It’s that time of year again—time to apply for the We the People Bookshelf. This year’s theme, “A More Perfect Union,” seeks to promote reflection among young people on the idea of the United States as a union. What is the nature of the union that the Founders formed and Abraham Lincoln sought to save? Consider our motto (E Pluribus Unum—“Out of many, one.”)—in what ways is America a One as well as a Many? With the ratification of the U.S.
The Public Programs Office is pleased to announce that the theme for the newest round of Great Stories CLUB (Connecting Libraries, Underserved teens and Books) reading and discussion grants will be “New Horizons.”
When we challenge ourselves to go beyond our familiar surroundings, we can often discover new horizons and strengths within ourselves. New horizons also present themselves when we are willing to explore a larger universe. These stories are about teens who discover new horizons in their lives and in the world.
Picture this: a midnight Paul Revere ride to get the word out and bring the people together. Isn’t that what librarians try to do in their own way every day?
When I heard that the District of Columbia Public Library was receiving a set of high-quality posters of American art for each site—thanks to the NEH/ALA Picturing America grant—I couldn’t have been more excited. Our staff of 50 children’s and teen librarians had just received training in Visual Thinking Strategies (VTS). They had new-found knowledge that could bring these images to life in programs for any age group. Now they would have resources to use while their training and enthusiasm were fresh.
Passages Academy Libraries and Brooklyn Public Library (BPL) have collaborated to bring Rounds I and II of the Great Stories CLUB to the students at Crossroads Juvenile Center. During both rounds we sought to provide library services to the female students, a minority population at Crossroads. Initially, Lisa Goldstein and Vani Natarajan of BPL and I faced a number of challenges in implementing this program. First, the population is extremely transient.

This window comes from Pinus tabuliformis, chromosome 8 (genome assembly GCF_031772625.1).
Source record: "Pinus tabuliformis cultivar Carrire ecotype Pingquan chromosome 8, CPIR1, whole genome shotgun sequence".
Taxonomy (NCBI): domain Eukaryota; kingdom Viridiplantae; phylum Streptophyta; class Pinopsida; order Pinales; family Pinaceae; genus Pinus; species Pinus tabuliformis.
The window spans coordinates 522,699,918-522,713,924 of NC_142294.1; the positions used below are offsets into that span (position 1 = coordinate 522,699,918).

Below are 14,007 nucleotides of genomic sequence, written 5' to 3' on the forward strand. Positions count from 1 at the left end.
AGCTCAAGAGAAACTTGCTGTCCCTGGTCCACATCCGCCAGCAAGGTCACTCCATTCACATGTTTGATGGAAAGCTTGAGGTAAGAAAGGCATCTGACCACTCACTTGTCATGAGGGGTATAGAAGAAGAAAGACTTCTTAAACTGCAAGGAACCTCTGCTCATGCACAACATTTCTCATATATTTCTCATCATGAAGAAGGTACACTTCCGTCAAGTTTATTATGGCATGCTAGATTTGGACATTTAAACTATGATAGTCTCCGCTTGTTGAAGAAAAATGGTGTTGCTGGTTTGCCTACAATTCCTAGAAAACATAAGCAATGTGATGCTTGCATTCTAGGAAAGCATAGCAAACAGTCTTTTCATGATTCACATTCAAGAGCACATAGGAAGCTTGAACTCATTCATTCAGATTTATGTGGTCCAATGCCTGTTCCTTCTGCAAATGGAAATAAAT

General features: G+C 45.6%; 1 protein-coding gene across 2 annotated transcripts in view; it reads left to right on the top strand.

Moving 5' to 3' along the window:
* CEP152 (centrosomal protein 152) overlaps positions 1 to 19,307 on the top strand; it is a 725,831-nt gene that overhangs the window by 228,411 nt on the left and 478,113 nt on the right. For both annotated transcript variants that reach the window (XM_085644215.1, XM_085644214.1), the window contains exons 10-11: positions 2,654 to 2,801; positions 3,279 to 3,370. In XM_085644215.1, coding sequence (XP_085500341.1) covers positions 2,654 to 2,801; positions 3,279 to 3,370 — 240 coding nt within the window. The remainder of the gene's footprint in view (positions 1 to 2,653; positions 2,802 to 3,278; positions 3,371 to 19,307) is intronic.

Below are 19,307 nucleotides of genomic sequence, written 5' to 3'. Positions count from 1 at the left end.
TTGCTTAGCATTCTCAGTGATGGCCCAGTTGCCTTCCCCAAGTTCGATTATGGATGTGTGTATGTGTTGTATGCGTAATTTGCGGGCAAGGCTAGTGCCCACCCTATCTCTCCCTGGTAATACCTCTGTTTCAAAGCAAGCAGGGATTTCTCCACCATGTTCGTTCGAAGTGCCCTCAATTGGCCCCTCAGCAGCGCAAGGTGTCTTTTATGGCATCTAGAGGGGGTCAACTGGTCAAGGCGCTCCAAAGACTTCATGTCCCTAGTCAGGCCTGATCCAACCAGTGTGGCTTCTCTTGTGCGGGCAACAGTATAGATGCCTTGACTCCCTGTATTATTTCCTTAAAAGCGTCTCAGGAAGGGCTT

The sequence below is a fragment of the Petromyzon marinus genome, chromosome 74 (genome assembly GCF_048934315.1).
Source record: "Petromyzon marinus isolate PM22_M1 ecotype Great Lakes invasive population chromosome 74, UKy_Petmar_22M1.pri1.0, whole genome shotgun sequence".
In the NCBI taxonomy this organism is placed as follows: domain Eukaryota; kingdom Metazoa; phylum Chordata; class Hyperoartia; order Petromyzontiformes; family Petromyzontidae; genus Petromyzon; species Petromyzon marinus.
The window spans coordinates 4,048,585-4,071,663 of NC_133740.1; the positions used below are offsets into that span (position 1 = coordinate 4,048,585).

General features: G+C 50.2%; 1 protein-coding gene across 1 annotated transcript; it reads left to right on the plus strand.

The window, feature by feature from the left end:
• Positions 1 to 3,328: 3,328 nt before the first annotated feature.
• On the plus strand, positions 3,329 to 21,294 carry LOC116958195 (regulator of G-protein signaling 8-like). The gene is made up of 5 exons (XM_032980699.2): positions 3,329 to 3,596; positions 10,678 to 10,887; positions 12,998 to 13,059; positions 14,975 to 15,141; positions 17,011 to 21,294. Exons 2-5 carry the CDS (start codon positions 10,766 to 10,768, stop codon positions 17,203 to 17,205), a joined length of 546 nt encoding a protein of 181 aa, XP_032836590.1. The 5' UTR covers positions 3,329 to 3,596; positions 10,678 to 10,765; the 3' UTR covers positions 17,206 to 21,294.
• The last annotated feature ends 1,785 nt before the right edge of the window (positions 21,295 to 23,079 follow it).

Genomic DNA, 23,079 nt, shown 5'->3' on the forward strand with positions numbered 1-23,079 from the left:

On June 8, 2009, the ALA’s Great Stories CLUB sent me to Crossroads juvenile detention center in East New York, Brooklyn. ALA’s Lainie Castle put out a call to Penguin, my publisher, looking for the wonderful YA author Paul Volponi, to whom I am sometimes compared—a great compliment to me but maybe not so great for Mr. Volponi. Alas, Penguin’s author appearance coordinator, Emily Heddleson, said, “We don’t have Paul Volponi, but I can get you Paul Griffin. He will be more than happy to go.” And I was.
More than 50 million Americans provide care for a chronically ill, disabled, or aged family member or friend during any given year. While these people are dedicated to doing everything they can for the person for whom they care, they are often desperately in need of assistance to do so adequately and without sacrificing their own health and well-being. Tragically, far too many caregivers will never ask for help for themselves, or do not know where to begin to find it, and face the reality of caregiver burnout.
The ALA Public Programs Office is currently coordinating a project with thirty libraries around the United States called “Soul of a People: Writing America’s Story,” with funding from the National Endowment for the Humanities. “Soul of a People” addresses the fascinating history of a small part of Franklin Roosevelt’s Works Progress Administration (WPA)—the Federal Writers’ Project. Instead of building roads and bridges, the Writers’ Project helped to create a remarkable portrait of America in words.
Series from National Video Resources
“Second Opinion,” is a grant-funded initiative for caregivers. The initiative includes a Web site, booklet, and DVD aimed at helping caregivers find the information and resources they need to help them and the people for whom they care. Find out more about the series.